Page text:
I can tell spring is in the air. Not because of the weather, at least in most of the country where winter isn’t letting go. It’s in the air because, just as inevitably as crocuses, forsythia and robins appear, you once again hear mayors and governors whining about how there aren’t going to be enough summer jobs for teens.
Of course, the lack of work is always the fault of “major employers” who aren’t “stepping up to the plate” and “creating jobs” that magically last just long enough for the summer season; are designed for young people who have marginal skills; and won’t displace or even reduce the hours of any regular employees.
It will just be incidental, of course, that those jobs will make those politicians look good to their constituents.
If the teen job market was booming, mayors and governors would be clamoring for credit. When it’s not so good, well, it is obviously the private sector’s fault.
Apparently it is a mystery to them why, nearly five years after the recession officially ended, the national unemployment rate for teens is more than 20 percent while the official rate for the entire workforce has declined to around 7 percent. Certainly a piece of that gap comes from highly misleading statistics about overall unemployment.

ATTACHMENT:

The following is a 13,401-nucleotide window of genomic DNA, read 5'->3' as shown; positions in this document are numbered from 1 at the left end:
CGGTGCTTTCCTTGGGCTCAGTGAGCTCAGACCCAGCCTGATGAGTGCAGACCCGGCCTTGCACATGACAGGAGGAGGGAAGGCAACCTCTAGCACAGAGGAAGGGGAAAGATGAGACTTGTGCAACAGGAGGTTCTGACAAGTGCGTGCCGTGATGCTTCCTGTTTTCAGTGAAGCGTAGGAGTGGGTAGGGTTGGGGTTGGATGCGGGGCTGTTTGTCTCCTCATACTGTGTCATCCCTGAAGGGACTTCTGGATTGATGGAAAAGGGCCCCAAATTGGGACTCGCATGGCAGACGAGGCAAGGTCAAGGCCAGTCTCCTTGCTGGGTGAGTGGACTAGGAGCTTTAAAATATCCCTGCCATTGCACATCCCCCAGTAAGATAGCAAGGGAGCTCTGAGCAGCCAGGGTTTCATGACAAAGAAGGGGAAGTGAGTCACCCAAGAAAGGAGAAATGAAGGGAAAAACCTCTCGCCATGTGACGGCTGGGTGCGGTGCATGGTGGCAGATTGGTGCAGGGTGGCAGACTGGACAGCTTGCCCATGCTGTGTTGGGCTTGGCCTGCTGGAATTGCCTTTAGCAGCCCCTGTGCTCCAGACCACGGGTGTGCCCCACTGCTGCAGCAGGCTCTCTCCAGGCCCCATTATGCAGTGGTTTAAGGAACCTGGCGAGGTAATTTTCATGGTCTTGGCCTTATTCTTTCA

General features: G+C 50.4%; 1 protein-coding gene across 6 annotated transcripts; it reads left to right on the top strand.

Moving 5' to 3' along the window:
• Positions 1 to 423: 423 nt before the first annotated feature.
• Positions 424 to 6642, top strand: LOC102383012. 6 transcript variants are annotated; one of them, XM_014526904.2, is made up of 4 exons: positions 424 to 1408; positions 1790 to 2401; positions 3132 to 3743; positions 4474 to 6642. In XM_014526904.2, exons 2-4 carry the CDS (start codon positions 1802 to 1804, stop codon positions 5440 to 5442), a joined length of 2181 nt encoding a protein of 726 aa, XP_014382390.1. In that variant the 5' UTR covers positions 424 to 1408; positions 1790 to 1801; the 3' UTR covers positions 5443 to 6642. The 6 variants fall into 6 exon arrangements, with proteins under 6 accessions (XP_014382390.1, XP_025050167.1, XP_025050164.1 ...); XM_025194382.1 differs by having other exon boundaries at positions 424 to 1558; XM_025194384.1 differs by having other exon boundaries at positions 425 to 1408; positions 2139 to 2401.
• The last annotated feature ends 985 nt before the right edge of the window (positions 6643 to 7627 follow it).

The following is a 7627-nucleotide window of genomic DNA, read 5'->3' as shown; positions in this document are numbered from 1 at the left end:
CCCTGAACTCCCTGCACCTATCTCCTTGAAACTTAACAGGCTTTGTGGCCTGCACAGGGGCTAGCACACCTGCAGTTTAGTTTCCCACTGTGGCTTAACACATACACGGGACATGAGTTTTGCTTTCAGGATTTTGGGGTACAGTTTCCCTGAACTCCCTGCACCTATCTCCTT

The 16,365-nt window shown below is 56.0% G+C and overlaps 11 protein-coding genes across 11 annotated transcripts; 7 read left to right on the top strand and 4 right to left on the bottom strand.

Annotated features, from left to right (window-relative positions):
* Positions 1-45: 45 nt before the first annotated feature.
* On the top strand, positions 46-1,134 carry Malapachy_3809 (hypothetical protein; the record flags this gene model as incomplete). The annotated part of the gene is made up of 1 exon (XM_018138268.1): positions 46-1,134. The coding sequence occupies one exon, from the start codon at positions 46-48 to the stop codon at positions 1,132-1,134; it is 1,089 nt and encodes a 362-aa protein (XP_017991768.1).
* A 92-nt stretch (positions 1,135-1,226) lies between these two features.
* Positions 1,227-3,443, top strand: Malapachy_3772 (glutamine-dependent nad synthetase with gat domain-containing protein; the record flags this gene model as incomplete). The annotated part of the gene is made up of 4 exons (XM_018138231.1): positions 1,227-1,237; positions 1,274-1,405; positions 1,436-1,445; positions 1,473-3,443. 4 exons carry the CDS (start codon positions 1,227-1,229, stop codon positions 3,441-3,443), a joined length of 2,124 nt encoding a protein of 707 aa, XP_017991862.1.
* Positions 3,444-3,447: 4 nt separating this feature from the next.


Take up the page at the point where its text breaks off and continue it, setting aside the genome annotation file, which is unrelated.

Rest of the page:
As economists of all political persuasions point out, “official” unemployment statistics don’t count those who have become so discouraged that they have quit looking for work, or those who are underemployed.
Actual unemployment is more like double the official rate.
That means, as it is delicately phrased, a “still-weak” job market drives older, more experienced workers to take jobs that might otherwise be available to teens.
The other, much bigger factor is something over which politicians have more control — a factor they studiously ignore and try to help the public ignore by pointing at the private sector: It is that the political class dictates to the private sector what it must pay entry level workers through a mandated minimum wage.